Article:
BBC’s Clive Myrie has opened up on how classical music has helped him throughout his career in reporting in dangerous places throughout the world – most recently in Ukraine
Broadcaster Clive Myrie has told how he feels music is “critical” to help him report from dangerous scenarios.
The BBC journalist, 57, tunes into classical music when he is reporting from some of the world’s most dangerous places and says it helps him decompress and put things into perspective.
He was recently stationed in the Ukrainian capital of Kyiv for a fortnight to document the Russian invasion.
He returned to the UK last week and will now make his presenting debut on BBC 3’s Sunday Morning Show.
Clive will take to place of regular host Sarah Walk on the March 20 edition of the show.
Speaking ahead of the broadcast, the broadcaster told the PA news agency how he would often turn to music during his down time while he was in Kyiv.
He said: “Some of the time we were on the curfew, we couldn’t go out and once you’ve got across the news of the day, what was happening with the conflict, I could listen to Radio 4 and Radio 3.
“So it’s always been an important part of the work side of my life in being able to take me away from it, just for a few moments. Music in general for me to be honest with you, but classical music in particular.”
He went on to explain how he would choose works by composers such as Sebastian Bach as he travelled in different locations and said how it would reflect his mood in any given situation.
He continued: “Classical music is important to me even when I’m in the most stressful of circumstances.
“In fact, it’s critical to have that in stressful circumstances, because it does help you decompress and it does help you put things in perspective and it does aid meditation sometimes.”
The broadcaster recalled how it was music that helped him a lot during his time in Afghanistan in 1996. It was at this time the works of Bach took on a different meaning for him.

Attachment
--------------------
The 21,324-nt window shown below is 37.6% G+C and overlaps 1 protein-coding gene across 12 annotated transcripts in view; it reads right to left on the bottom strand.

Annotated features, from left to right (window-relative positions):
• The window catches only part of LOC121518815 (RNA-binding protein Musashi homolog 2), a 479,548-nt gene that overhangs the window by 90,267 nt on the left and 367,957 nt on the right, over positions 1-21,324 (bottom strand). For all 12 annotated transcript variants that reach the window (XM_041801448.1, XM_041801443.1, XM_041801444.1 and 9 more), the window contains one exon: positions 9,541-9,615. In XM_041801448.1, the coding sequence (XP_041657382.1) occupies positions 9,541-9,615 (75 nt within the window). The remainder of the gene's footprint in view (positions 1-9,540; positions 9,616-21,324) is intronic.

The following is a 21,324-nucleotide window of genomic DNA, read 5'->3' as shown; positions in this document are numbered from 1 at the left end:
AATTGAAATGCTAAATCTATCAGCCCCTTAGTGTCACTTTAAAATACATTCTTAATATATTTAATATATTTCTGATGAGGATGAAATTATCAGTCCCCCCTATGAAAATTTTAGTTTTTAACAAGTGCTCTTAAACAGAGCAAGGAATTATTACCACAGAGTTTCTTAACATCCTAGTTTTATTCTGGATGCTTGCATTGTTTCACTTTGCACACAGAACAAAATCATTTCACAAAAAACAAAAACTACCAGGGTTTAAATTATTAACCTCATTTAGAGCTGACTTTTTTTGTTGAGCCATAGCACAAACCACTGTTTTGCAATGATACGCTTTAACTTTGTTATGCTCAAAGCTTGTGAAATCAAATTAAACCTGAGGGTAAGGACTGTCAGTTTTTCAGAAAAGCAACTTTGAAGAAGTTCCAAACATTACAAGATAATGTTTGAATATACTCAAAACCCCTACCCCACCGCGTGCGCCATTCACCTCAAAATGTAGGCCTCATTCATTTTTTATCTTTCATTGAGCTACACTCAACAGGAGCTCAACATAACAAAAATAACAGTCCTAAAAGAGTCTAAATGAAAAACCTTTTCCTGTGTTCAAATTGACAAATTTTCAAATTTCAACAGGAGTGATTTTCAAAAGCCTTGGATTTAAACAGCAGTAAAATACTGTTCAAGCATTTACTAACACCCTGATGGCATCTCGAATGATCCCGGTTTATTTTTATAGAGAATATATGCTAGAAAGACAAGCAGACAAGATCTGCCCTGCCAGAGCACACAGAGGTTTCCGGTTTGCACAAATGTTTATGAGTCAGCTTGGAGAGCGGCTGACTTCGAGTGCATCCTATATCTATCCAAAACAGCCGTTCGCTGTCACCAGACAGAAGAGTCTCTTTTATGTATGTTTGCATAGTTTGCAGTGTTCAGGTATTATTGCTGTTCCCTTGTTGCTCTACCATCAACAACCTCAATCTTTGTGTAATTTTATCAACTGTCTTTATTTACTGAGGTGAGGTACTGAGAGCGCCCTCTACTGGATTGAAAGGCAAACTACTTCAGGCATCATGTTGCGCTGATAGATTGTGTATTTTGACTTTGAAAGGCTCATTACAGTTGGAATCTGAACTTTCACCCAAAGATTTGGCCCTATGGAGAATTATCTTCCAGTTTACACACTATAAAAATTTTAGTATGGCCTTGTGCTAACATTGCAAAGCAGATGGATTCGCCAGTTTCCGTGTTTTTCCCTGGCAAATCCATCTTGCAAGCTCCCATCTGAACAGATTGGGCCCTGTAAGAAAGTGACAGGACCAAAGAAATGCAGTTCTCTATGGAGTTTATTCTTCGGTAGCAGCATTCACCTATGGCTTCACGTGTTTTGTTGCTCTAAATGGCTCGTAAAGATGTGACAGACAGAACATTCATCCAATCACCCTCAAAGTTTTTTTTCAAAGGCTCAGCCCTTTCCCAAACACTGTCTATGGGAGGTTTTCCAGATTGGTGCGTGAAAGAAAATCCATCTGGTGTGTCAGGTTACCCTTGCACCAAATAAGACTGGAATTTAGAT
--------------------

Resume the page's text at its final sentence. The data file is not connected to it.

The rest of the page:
Clive is one of many reporters to have now left Ukraine as the war continues to escalate, but he thinks the BBC’s coverage will continue to be “impressive in terms of volume”.
He noted that the broadcaster still had “numerous teams” working in the country and said he thinks they will keep a “very high presence” for the foreseeable future.
Clive added: “It’s a global story that requires a huge amount of commitment. And while people are leaving, and I left, we’re all looking to get back.
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“But you’ve got to be able in a stressful situation like that, in the middle of a war, to make the right decisions. And you can’t do that if you’re tired.
“We’re going to be going back, all of us are going to be going back. We just need to recharge the batteries and then get back in.”
Throughout his career, Clive has presented the likes of BBC World News and Mastermind, but the weekend sees his presenting debut on BBC Radio 3.
The broadcaster teased fans with what can be expected, with the likes of Wagner, Stravinsky, Wim Mertens, as well as Bobby McFerrin reinterpreting a song by Van Morrison set to be played.
Clive Myrie presents BBC Radio 3 Sunday Morning on March 20 from 9am to 12pm, sitting in for Sarah Walke.